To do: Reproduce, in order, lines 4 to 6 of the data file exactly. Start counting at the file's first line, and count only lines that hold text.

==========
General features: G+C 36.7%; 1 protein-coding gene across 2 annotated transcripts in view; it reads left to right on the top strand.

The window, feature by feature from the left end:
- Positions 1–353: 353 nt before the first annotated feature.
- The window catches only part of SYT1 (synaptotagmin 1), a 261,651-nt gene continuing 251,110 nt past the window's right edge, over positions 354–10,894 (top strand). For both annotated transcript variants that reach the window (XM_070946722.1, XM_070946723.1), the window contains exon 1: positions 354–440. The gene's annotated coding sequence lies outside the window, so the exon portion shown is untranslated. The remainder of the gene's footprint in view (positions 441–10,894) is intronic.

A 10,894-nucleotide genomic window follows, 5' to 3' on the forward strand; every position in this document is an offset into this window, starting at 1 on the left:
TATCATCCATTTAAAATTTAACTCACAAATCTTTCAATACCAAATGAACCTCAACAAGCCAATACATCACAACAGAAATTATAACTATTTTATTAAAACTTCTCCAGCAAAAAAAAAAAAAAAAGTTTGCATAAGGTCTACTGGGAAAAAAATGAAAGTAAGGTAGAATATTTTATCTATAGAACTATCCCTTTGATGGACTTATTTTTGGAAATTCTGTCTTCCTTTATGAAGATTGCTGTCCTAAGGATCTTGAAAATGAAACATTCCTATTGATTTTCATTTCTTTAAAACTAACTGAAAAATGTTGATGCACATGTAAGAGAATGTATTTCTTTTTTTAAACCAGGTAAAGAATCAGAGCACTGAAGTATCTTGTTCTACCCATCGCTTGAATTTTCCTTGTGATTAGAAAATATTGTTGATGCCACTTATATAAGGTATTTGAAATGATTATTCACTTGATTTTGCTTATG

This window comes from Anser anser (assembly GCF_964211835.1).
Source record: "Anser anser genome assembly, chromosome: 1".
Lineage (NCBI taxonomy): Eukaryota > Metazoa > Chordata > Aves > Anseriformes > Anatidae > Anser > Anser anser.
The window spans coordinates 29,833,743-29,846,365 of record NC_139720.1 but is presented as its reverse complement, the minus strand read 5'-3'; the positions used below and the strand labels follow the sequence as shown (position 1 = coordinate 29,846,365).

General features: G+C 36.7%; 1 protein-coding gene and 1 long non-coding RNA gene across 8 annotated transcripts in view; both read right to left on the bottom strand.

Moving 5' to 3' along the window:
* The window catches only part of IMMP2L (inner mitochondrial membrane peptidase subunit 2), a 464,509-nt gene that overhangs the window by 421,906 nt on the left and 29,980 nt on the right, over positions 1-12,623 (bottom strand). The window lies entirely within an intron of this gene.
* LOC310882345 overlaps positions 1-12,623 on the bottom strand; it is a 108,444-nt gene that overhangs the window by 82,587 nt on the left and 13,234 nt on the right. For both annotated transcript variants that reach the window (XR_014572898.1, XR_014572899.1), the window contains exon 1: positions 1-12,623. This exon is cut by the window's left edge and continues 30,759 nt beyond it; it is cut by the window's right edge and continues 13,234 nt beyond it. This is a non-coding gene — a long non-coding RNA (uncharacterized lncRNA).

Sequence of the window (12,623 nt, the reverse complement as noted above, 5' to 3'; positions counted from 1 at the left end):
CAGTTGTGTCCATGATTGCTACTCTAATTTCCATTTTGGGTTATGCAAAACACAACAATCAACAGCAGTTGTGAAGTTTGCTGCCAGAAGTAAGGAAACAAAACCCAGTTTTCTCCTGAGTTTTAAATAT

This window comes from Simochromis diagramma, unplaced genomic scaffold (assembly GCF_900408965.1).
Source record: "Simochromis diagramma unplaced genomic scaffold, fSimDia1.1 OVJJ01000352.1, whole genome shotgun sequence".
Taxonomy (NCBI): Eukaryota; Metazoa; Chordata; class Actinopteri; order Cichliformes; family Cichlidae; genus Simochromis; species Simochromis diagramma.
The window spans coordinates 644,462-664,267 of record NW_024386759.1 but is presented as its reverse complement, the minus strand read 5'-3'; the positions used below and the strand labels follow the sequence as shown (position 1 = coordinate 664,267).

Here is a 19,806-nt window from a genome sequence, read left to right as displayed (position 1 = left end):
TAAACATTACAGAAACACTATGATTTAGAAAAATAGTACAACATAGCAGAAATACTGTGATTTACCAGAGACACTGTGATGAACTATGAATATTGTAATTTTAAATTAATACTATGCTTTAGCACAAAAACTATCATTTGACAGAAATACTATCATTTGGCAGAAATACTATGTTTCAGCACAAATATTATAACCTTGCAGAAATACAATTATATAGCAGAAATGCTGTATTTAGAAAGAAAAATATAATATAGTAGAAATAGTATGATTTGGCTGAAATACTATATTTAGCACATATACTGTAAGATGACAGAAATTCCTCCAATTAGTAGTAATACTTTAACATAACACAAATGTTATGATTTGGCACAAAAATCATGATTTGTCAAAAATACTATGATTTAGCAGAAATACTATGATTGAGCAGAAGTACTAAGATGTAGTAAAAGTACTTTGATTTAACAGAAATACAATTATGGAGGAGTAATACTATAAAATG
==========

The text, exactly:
- The window catches only part of SYT1 (synaptotagmin 1), a 261,651-nt gene continuing 251,110 nt past the window's right edge, over positions 354–10,894 (top strand). For both annotated transcript variants that reach the window (XM_070946722.1, XM_070946723.1), the window contains exon 1: positions 354–440. The gene's annotated coding sequence lies outside the window, so the exon portion shown is untranslated. The remainder of the gene's footprint in view (positions 441–10,894) is intronic.

A 10,894-nucleotide genomic window follows, 5' to 3' on the forward strand; every position in this document is an offset into this window, starting at 1 on the left:
TATCATCCATTTAAAATTTAACTCACAAATCTTTCAATACCAAATGAACCTCAACAAGCCAATACATCACAACAGAAATTATAACTATTTTATTAAAACTTCTCCAGCAAAAAAAAAAAAAAAAGTTTGCATAAGGTCTACTGGGAAAAAAATGAAAGTAAGGTAGAATATTTTATCTATAGAACTATCCCTTTGATGGACTTATTTTTGGAAATTCTGTCTTCCTTTATGAAGATTGCTGTCCTAAGGATCTTGAAAATGAAACATTCCTATTGATTTTCATTTCTTTAAAACTAACTGAAAAATGTTGATGCACATGTAAGAGAATGTATTTCTTTTTTTAAACCAGGTAAAGAATCAGAGCACTGAAGTATCTTGTTCTACCCATCGCTTGAATTTTCCTTGTGATTAGAAAATATTGTTGATGCCACTTATATAAGGTATTTGAAATGATTATTCACTTGATTTTGCTTATG